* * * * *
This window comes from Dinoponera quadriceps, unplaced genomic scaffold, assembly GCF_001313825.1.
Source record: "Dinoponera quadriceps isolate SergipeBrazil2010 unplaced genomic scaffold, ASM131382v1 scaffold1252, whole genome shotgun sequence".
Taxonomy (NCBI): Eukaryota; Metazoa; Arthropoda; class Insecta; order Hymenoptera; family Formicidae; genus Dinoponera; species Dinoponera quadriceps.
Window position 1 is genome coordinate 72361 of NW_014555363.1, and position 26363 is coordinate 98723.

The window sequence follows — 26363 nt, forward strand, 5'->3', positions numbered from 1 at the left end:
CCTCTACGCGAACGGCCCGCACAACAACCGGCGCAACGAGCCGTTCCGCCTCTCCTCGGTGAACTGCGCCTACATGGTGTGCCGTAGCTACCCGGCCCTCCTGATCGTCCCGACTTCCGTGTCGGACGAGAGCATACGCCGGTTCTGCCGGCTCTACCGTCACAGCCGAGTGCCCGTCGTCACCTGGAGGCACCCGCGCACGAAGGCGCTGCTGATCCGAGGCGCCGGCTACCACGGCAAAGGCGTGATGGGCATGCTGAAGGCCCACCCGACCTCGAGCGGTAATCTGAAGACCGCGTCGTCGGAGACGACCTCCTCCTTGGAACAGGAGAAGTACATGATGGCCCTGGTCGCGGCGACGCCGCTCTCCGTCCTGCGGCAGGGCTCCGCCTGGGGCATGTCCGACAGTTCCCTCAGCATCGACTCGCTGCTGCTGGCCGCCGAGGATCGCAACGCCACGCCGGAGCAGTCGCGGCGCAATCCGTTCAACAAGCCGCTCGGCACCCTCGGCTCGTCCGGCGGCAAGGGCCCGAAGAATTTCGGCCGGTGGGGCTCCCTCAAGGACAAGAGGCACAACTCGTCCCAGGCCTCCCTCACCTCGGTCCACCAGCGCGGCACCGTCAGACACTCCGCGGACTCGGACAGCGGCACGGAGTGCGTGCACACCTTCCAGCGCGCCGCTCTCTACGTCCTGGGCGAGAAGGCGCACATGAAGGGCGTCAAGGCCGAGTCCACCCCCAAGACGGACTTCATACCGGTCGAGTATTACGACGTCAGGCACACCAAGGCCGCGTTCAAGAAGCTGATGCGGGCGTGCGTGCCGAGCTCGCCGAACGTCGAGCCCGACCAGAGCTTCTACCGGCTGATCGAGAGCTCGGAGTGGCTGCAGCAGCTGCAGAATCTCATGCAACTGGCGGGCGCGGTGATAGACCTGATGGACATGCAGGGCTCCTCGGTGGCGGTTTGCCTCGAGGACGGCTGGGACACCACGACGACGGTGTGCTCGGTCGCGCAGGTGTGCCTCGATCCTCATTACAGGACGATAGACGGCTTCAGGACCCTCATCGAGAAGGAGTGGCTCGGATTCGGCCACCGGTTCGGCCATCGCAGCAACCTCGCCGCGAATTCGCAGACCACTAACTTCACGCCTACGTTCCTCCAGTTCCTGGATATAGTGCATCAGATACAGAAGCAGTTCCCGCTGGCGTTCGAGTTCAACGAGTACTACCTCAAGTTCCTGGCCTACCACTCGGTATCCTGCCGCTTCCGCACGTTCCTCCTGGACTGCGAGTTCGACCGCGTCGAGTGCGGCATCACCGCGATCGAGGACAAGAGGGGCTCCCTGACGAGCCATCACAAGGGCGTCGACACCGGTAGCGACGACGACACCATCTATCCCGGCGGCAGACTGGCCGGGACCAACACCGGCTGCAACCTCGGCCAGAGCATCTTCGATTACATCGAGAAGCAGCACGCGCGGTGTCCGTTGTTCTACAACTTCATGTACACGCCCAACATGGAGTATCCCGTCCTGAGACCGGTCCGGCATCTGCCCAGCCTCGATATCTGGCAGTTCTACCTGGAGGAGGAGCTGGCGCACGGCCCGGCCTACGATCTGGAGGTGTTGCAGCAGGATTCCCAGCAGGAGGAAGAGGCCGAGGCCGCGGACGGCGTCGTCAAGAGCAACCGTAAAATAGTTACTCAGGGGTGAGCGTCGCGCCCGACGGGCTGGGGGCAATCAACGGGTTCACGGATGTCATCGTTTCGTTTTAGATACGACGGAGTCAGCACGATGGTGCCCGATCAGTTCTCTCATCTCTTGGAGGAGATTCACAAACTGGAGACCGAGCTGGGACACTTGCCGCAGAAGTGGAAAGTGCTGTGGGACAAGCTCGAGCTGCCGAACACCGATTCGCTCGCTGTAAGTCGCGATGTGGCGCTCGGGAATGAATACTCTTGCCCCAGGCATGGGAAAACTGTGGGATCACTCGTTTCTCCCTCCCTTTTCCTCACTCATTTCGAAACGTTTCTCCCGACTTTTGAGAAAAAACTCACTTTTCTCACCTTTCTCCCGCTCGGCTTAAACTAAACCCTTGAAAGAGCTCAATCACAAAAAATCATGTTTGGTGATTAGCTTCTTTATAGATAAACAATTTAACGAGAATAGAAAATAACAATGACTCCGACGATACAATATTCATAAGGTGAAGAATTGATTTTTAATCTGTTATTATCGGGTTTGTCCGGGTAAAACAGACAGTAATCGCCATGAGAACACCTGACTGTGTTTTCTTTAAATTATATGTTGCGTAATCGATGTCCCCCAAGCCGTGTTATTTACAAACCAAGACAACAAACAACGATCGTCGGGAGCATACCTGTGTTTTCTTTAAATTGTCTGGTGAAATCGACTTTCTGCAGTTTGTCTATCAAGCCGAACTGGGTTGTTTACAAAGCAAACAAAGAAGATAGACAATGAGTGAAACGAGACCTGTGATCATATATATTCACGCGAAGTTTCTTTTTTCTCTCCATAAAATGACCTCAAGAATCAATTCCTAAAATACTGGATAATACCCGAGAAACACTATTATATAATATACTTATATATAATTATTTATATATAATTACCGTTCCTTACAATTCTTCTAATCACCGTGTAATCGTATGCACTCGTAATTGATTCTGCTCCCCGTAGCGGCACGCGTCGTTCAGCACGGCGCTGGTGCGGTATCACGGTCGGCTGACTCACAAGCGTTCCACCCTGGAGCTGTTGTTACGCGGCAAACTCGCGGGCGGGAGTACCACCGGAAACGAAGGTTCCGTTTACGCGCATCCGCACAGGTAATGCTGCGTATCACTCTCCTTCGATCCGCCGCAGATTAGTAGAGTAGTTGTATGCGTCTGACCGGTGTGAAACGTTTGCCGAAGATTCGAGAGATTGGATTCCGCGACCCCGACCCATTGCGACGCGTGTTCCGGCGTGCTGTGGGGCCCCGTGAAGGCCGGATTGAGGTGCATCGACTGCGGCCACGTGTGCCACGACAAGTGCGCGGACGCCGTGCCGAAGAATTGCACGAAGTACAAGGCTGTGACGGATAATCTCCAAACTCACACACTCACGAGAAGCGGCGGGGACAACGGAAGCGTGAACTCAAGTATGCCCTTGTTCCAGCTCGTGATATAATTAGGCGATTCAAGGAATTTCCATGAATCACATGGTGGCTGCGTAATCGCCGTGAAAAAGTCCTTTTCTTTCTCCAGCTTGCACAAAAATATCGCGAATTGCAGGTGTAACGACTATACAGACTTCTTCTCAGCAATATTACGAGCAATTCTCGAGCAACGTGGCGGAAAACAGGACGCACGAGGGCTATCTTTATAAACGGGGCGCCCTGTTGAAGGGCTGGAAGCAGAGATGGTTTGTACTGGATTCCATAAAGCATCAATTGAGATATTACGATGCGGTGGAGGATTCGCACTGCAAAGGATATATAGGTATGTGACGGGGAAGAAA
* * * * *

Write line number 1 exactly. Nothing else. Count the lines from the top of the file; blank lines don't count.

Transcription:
This window comes from Dinoponera quadriceps, unplaced genomic scaffold, assembly GCF_001313825.1.